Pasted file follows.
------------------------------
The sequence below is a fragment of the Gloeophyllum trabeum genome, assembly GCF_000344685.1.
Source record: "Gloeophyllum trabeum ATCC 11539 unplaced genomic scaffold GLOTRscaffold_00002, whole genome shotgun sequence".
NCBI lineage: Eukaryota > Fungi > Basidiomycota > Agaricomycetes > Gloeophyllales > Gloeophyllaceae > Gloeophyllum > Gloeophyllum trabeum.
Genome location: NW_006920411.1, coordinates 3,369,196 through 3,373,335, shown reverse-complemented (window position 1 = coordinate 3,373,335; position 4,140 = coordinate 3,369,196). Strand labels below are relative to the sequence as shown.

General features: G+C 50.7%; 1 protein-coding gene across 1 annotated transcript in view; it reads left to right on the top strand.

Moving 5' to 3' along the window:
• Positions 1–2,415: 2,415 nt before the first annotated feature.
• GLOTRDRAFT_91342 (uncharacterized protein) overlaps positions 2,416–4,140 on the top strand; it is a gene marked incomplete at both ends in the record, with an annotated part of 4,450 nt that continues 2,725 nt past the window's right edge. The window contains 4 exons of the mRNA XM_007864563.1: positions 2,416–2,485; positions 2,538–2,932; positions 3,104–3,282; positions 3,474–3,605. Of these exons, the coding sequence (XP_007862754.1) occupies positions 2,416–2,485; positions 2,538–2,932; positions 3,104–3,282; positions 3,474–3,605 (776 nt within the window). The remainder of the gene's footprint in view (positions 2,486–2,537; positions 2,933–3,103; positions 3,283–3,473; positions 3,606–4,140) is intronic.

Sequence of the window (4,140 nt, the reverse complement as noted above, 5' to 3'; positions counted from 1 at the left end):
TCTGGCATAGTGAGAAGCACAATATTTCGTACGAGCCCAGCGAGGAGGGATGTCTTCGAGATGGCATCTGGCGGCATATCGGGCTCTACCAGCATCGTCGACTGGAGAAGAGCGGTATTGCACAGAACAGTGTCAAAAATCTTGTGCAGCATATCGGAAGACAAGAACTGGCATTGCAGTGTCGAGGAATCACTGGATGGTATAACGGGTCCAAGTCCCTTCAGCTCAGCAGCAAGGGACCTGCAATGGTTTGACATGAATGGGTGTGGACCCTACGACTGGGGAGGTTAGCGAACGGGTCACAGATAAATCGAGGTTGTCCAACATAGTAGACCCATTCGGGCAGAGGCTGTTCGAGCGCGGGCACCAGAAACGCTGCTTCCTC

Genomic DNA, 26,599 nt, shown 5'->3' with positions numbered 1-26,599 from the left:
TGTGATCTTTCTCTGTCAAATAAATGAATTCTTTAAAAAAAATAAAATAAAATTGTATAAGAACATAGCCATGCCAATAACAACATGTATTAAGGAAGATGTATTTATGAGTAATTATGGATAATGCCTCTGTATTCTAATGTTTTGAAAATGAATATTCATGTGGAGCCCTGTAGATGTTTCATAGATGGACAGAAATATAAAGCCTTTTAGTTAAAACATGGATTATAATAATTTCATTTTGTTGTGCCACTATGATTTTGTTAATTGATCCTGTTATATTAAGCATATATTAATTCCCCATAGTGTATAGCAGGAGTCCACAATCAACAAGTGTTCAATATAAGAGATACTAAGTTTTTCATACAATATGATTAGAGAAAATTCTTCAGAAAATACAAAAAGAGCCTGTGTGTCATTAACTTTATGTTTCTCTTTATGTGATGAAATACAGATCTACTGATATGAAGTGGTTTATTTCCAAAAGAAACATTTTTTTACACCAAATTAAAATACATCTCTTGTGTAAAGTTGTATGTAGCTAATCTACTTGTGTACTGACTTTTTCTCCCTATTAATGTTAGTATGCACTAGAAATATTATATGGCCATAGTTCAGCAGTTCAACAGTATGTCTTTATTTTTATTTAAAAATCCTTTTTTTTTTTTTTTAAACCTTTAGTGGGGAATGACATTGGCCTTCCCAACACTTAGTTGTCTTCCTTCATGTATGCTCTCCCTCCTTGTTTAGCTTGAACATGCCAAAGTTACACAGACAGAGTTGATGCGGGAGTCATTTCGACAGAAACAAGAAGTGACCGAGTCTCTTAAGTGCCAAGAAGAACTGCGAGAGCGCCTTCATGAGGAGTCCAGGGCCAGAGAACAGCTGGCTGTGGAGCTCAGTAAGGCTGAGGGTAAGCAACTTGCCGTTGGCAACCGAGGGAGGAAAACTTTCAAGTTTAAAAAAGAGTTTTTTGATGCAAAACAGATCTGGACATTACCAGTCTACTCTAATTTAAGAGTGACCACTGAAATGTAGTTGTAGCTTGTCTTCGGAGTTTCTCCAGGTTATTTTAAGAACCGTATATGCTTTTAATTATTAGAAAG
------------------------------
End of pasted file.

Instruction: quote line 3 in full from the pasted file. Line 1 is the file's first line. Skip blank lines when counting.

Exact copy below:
NCBI lineage: Eukaryota > Fungi > Basidiomycota > Agaricomycetes > Gloeophyllales > Gloeophyllaceae > Gloeophyllum > Gloeophyllum trabeum.